One of the unexpected outcomes of the American adoption experience is how the stigma of illegitimacy and out-of-wedlock pregnancy created a virtual cloak of invisibility around the birth of adoptees and their presence in the general population. That shame and stain of illegitimacy lives on in the form of laws that discriminate against adoptees who are denied the human right to their birth records and equal treatment under the law.
I was born at Detroit’s Crittenton General Hospital, one of the nation’s largest maternity hospitals that served unwed mothers and ultimately where thousands of infants were relinquished into the adoption system. The facility opened at Tuxedo and Woodrow Wilson in 1929, at a time when Crittenton homes and hospitals served the needs of “problem girls” and gave them a place to give birth and bond and stay with their children.
By the late 1940s, the Florence Crittenton Mission, later Florence Crittenton Association of America, had transformed its maternity homes and hospitals into temporary residences for thousands of single moms, who gave up their children at these facilities across the country. The infants today sometimes call themselves Crittenton babies, and I am one of an uncounted group who today still face legal discrimination accessing their birth records.
The photo seen here was taken on Jan. 24, 1974, two months before the hospital closed permanently on March 22, 1974. The building was demolished a year later. It closed due to financial strains, the decline of adoptions, and the gradual economic decay of Detroit.The story in the Detroit Free Press that accompanied this photo that I bought failed to mention the hospital’s historic role serving unwed mothers and then relinquishing those infants to new families.
I was one of those infants, born about a decade before this picture. This journalistic oversight was not accidental—it fits into a larger pattern of hiding adoption from the public and erasing the story of adoptees from American history.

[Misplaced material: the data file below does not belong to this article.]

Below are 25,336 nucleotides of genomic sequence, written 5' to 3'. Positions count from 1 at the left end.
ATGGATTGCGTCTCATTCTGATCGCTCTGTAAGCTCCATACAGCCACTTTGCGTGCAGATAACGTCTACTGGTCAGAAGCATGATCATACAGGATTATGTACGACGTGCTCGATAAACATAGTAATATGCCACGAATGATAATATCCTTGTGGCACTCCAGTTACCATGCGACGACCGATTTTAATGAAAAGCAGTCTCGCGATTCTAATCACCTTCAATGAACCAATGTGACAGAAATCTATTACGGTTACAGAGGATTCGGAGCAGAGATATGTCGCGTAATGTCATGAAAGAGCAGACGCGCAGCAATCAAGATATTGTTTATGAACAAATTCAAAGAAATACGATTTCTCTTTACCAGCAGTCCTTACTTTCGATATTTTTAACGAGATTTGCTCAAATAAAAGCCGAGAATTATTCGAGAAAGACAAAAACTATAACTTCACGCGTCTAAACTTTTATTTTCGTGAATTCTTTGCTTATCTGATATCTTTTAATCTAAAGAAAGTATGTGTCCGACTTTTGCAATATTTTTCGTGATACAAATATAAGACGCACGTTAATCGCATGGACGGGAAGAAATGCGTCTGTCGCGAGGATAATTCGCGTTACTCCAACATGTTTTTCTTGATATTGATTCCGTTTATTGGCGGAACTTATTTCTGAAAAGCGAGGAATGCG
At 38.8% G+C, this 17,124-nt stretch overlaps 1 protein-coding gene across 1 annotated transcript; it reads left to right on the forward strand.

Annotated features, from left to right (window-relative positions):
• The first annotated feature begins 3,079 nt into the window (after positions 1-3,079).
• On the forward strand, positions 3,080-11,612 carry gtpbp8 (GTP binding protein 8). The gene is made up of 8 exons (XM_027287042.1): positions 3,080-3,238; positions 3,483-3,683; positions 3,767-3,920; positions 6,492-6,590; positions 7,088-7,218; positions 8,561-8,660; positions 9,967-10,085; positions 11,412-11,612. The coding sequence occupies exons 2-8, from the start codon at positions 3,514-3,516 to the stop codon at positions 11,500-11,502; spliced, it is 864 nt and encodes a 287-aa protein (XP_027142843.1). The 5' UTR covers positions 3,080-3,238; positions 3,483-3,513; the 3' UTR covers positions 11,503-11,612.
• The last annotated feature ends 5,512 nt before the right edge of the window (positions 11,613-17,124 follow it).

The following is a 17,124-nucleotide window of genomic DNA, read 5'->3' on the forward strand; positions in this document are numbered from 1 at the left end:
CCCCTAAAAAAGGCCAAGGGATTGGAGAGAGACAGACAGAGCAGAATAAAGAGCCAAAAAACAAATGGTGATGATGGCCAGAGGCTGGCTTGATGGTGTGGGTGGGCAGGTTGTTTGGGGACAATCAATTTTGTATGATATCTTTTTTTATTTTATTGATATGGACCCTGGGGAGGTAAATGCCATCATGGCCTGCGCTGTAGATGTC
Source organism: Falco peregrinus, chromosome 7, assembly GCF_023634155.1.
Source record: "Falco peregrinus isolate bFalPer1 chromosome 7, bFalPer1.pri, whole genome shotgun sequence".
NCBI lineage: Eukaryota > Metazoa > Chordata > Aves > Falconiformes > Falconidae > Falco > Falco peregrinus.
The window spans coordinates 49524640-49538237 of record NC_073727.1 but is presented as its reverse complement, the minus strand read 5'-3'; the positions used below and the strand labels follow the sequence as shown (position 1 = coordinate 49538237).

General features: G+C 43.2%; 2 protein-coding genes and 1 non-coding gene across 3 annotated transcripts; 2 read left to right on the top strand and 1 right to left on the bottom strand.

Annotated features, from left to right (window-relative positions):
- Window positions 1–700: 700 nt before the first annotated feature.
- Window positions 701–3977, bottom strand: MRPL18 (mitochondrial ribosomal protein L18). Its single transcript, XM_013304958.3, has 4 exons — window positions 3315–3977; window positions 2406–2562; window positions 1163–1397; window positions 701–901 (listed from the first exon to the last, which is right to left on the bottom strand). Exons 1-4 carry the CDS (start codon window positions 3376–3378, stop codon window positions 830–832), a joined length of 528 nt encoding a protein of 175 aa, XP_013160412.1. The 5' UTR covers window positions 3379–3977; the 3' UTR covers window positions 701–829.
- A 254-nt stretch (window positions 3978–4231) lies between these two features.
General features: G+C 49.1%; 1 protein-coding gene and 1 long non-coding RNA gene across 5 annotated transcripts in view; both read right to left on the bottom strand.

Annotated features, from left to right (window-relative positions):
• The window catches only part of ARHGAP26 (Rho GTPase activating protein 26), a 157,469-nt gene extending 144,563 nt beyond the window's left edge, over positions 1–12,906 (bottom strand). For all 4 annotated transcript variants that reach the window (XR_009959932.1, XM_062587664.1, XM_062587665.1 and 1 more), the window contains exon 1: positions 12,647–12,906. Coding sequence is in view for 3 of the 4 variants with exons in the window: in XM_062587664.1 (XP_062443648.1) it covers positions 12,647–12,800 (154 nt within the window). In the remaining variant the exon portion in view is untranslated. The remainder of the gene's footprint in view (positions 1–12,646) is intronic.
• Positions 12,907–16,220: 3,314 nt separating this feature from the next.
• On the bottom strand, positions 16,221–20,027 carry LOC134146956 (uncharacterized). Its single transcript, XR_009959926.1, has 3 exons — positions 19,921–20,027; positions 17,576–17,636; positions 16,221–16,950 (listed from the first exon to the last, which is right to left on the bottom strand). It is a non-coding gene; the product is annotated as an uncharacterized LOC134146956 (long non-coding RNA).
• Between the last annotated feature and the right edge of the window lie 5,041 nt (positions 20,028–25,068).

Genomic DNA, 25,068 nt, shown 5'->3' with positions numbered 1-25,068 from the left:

In 1967, the Crittenton General Hospital opened a new facility in Rochester, Michigan, in the suburbs, and became a general hospital that did not serve single birth moms and their children like all previous Crittenton missions and maternity homes. The two operated under the same names, but only the Rochester facility remains, still bearing the Crittenton name. Nationally, it is a name tied forever to the service of single, pregnant women, and later adoption.
Today, the Crittenton Hospital Medical Center in Rochester also has whitewashed its past and does not acknowledge who it once served, how that hospital helped to hide illegitimacy from the public, and its pivotal role transferring babies from a birth mothers to adoptive parents during the boom adoption years after World War II, through 1975.
The stigma surrounding illegitimacy drove the institution of U.S. adoption in the decades after the war and helped turn it into one of the largest social engineering experiments ever in U.S. history. That stigma is deeply woven into how state laws impact birth parents and adoptees today.
The new hospital in Rochester claims, after many efforts to contact its communications team in 2016, that it has no records of the number of adoptee births at the Crittenton General Hospital in Detroit—its predecessor. The hospital spokesperson did not return multiple calls and repeated emails for interviews and records. The only two documents the hospital shared were photocopies of short institutional histories, which did not outline the hospital’s important historic role as way station for birth mothers and adoptees. The summary documents did not offer a count of patients served or babies delivered by single mothers.
There are no records of the number of adoptee births kept by the National Crittenton Foundation, the mission’s successor group now located in Portland, Oregon. The official repository of all National Florence Crittenton Mission records, at the University of Minnesota Library, also did not have any documents that showed how many babies were born in Crittenton General Hospital in Detroit or in the multiple maternity homes in the city that opened first in 1900.
From a public health standpoint, it is practically scandalous that we still, to this day, have no accurate record of the number of adoptees who were relinquished in the United States. The U.S. Census in its last two counts failed to account for all adoptees in the way it counted adoptees and foster children, which missed entire generations of adults like me. The lack of data ultimately undercounts adoptees, and thus undermines their efforts to restore adoptees’ rights to receive copies of their original birth records in most states, where they are denied access unlike all non-adoptees.